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Brouard has not yet made any exclusives in exchange for payment, limited or otherwise, but is willing to do so if the money is right. “If somebody pays for production of a title and wants a limited-time exclusive, I would be totally open to that,” he said. “If somebody gives me a million dollars to make a game I would certainly not say no.”

Brouard is less interested in permanent exclusives but won’t rule them out. “If there is a huge amount of money to go exclusive with one platform, it’s totally possible,” he said. “I’m open to all business discussions.”

We don’t know how much console-makers pay in exchange for exclusives. Obviously, the payments would have to be a lot higher for games from big studios that are expected to sell millions of copies than for most indie titles.

Still, there are indie exclusives on both the PS4 and Xbox, and all console-makers are increasingly courting small studios as indie games become more popular. “Right now we are in some sort of golden age for indie games,” Brouard said. “The indie gaming explosion that’s been going on for the last few years is very interesting.”

Conventional wisdom is that Microsoft helped spearhead the indie gaming explosion, only to be followed by Sony. “Microsoft built out Xbox Live Arcade and it was just a better service,” Pachter said, adding that Sony has since caught up. Console makers are giving indie developers subsidies and tools to help them make games, he said: “Sony’s done a great job with PlayStation Network and their developer program is great, they’re very friendly.”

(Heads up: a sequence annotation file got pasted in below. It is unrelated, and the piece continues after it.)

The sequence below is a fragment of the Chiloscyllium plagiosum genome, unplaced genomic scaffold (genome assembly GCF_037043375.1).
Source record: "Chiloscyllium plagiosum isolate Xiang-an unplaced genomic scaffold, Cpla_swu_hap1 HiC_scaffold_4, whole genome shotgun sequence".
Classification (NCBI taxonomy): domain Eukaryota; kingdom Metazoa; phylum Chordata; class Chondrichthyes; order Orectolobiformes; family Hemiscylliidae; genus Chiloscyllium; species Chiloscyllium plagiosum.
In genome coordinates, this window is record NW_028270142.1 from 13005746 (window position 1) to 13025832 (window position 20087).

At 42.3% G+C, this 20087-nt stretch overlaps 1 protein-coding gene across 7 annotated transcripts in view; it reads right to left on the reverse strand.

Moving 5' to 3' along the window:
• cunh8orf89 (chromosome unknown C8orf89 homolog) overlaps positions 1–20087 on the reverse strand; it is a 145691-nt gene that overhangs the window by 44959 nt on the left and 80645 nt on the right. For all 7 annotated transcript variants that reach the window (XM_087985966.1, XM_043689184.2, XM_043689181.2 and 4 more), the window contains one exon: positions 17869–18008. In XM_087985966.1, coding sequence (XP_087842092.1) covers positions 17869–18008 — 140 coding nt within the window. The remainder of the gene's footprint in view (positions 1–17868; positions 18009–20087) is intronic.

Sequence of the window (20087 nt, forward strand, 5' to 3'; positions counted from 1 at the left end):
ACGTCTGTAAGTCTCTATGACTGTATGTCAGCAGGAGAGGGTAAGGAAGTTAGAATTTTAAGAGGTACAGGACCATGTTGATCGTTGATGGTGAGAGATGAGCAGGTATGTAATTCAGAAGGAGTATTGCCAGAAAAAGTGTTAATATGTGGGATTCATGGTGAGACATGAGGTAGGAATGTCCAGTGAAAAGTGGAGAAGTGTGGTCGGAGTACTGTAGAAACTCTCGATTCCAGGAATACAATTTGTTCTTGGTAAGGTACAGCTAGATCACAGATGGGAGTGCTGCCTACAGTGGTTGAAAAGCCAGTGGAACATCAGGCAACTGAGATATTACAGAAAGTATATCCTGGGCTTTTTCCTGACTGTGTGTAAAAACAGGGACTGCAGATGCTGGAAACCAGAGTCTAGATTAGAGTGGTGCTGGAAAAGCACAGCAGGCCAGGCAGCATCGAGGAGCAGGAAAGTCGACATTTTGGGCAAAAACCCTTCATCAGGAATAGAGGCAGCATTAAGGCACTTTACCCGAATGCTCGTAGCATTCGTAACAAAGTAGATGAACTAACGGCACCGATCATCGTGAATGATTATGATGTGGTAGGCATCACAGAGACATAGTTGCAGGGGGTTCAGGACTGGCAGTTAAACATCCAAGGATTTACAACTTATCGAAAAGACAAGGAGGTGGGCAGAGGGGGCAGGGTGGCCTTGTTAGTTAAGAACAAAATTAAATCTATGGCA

Brouard sees it differently, saying that when he started, Sony was the only real option for self-publishing games, a must for his team. “It used to be that we could only self-publish on PlayStation,” he said. “It was just not possible to release a game on Xbox before if you didn’t have a publisher.”

Microsoft expanded its self-publishing last year, allowing indie developers to self-publish on Xbox Live Arcade rather than just the less popular Xbox Live Indie Games market. This was a huge improvement, Brouard said. Nintendo has also boosted its efforts to target indie developers.

Console makers are willing to promote non-exclusive games, but do tend to be more enthusiastic about ones that are only available on their hardware. “That is one reason I believe it is a better idea to go exclusive on one platform for a limited amount of time,” Brouard said. “Once your game is out there and has received a lot of visibility from one platform, if it is a success and there is a good vibe around it, the other platforms will probably want it too and start giving you some visibility.”

Brouard said he’s planning to build one game that relies on an Xbox-specific technology, which could end up being an exclusive. But in general, he intends to build games for all three major consoles. “Depending on the game that you’re making, some titles will be better suited to the PlayStation crowd, some are better suited to the Xbox One crowd, some are better suited to the Nintendo crowd,” he said. “Install base is important but we’re very early in the console cycle and most of these consoles will have a lot of potential customers and they will need content.”

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Image: Frima Originals